The chairman of North Sea gas explorer Cluff Natural Resources has insisted there is still a future for gas despite the drive towards net-zero carbon emissions.
Mark Lappin said his company is in a strong position to ride out the energy industry downturn caused by coronavirus because it is not exposed to volatile oil prices.
He said last year’s farm-outs of the Southern North Sea Pensacola and Selene prospects to Shell was a vote of confidence in natural gas. But the company admitted a farm-out of the Dewar prospect, off Aberdeen, would be delayed by uncertainty caused by coronavirus.
In its final results for the year to 31 December 2019, Cluff reported a loss of £2.3 million, up from a loss of £1.6 million the previous year. It had £13.8 million in cash and no debt.
Lapping said: “There needs to be more honesty in the debate, as ‘net zero 2050’ for a society that contributes less than 2% of global carbon dioxide cannot come at any cost.
“Any decisions made need to preserve employment and generate prosperity in the UK. It must be recognised that these natural resources, in particular gas, are highly beneficial to society and can play a key role in facilitating and funding the transition to a lower carbon future.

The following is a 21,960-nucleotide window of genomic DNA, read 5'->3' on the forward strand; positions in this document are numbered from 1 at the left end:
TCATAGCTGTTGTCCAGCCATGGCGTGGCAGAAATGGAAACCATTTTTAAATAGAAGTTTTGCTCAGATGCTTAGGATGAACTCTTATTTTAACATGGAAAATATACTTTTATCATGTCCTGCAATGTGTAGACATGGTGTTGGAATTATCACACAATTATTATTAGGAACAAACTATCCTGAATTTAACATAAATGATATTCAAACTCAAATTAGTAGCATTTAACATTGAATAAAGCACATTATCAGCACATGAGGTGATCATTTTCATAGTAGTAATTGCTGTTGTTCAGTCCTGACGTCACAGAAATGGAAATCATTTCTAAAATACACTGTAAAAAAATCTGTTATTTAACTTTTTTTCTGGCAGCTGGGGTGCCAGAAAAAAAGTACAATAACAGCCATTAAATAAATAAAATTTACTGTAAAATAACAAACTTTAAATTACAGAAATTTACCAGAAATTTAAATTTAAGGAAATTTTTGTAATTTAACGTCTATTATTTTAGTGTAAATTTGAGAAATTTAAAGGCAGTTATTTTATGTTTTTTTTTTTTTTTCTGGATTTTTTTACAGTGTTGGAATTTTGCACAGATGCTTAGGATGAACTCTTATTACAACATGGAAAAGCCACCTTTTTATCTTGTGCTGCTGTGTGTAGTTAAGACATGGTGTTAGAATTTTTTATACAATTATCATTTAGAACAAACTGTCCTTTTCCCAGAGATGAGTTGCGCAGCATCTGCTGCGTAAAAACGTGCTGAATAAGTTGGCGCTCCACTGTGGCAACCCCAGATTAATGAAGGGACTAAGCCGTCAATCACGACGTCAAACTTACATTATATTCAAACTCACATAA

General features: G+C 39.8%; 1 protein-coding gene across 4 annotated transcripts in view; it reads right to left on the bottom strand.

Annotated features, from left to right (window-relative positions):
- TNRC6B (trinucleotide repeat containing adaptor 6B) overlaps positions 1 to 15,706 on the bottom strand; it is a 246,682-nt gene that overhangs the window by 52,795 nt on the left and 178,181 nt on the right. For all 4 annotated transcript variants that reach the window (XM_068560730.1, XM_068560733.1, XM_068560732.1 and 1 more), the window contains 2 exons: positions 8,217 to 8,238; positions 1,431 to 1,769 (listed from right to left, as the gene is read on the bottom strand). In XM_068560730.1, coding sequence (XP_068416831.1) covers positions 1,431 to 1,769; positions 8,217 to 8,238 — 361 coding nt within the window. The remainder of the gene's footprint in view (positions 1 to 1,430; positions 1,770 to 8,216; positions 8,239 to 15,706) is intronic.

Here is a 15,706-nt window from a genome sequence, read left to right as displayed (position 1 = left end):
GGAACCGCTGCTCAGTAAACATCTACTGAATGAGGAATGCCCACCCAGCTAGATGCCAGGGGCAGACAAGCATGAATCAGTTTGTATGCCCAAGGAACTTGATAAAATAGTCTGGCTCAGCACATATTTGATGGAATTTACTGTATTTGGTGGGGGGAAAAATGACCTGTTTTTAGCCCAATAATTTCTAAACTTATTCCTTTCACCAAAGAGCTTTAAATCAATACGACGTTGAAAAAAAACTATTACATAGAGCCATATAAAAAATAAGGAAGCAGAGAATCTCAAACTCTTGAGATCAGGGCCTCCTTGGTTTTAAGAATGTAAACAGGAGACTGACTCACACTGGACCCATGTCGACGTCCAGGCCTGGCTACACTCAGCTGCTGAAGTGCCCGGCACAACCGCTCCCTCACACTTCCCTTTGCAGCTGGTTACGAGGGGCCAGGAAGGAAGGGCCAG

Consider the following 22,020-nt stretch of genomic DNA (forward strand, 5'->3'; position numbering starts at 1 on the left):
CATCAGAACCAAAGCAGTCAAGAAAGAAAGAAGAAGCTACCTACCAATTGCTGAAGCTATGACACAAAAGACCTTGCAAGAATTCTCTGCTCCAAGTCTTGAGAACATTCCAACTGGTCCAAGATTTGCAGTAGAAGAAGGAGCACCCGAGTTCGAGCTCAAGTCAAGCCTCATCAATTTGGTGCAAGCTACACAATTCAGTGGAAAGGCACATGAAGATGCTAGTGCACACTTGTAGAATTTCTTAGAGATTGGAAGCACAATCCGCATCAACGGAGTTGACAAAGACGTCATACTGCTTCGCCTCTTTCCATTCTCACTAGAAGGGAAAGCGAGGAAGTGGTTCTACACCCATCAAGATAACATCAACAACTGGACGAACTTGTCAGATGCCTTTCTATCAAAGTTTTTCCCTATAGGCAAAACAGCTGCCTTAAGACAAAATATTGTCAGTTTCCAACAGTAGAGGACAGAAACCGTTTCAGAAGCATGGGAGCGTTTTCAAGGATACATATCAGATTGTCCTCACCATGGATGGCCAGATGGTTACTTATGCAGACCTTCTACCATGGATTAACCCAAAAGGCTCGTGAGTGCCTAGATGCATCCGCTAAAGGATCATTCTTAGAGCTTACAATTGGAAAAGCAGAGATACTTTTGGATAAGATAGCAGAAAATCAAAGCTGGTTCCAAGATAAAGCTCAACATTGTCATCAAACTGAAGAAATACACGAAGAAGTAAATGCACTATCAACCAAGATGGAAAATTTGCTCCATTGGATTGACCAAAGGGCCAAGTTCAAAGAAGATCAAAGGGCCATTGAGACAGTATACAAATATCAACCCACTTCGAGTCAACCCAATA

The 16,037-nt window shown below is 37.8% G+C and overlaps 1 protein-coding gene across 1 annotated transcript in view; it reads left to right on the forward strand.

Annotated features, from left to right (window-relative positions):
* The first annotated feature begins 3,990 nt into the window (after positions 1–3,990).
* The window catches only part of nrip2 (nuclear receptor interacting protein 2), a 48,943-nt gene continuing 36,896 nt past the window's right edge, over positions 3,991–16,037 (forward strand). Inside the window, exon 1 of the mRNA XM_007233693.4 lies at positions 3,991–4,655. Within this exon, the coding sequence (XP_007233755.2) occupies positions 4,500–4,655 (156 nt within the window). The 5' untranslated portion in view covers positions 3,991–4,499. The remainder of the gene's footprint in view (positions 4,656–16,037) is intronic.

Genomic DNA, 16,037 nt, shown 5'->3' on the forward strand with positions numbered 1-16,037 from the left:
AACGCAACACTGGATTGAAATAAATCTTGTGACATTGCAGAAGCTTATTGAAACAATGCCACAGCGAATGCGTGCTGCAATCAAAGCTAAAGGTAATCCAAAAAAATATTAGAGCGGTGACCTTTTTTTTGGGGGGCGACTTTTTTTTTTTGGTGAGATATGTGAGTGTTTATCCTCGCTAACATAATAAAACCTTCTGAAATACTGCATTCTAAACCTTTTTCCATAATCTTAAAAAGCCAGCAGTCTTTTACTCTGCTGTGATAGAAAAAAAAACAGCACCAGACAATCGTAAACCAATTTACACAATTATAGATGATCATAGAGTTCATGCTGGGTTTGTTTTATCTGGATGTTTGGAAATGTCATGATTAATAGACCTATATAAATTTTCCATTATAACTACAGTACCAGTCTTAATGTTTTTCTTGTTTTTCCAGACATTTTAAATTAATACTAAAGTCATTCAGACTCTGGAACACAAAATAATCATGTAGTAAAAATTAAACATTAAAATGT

“Whether this involves using natural gas to generate hydrogen for heating, transport and petrochemical feedstocks or a requirement to develop carbon capture, storage and utilisation solutions for natural gas fired electricity generation, these are all superior to the narrative of just keeping hydrocarbons ‘in the ground’ and wishing for the emergence of a new technology to replace the fundamental role that hydrocarbons play in supporting our lifestyles.”